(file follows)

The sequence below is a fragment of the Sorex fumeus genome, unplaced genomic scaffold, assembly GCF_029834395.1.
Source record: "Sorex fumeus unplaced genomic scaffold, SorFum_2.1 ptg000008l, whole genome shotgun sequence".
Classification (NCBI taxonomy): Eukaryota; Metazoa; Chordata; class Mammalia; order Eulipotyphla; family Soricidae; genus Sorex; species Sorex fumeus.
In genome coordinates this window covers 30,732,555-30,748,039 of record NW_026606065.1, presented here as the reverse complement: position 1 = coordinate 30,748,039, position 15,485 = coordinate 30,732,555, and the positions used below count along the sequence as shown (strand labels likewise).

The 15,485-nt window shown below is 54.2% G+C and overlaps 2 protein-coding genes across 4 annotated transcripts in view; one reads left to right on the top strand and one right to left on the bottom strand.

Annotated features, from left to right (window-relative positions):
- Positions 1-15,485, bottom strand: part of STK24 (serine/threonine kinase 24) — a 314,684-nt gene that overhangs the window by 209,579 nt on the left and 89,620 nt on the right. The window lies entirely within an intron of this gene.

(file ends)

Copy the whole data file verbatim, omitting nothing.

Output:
The sequence below is a fragment of the Sorex fumeus genome, unplaced genomic scaffold, assembly GCF_029834395.1.
Source record: "Sorex fumeus unplaced genomic scaffold, SorFum_2.1 ptg000008l, whole genome shotgun sequence".
Classification (NCBI taxonomy): Eukaryota; Metazoa; Chordata; class Mammalia; order Eulipotyphla; family Soricidae; genus Sorex; species Sorex fumeus.
In genome coordinates this window covers 30,732,555-30,748,039 of record NW_026606065.1, presented here as the reverse complement: position 1 = coordinate 30,748,039, position 15,485 = coordinate 30,732,555, and the positions used below count along the sequence as shown (strand labels likewise).

The 15,485-nt window shown below is 54.2% G+C and overlaps 2 protein-coding genes across 4 annotated transcripts in view; one reads left to right on the top strand and one right to left on the bottom strand.

Annotated features, from left to right (window-relative positions):
- Positions 1-15,485, bottom strand: part of STK24 (serine/threonine kinase 24) — a 314,684-nt gene that overhangs the window by 209,579 nt on the left and 89,620 nt on the right. The window lies entirely within an intron of this gene.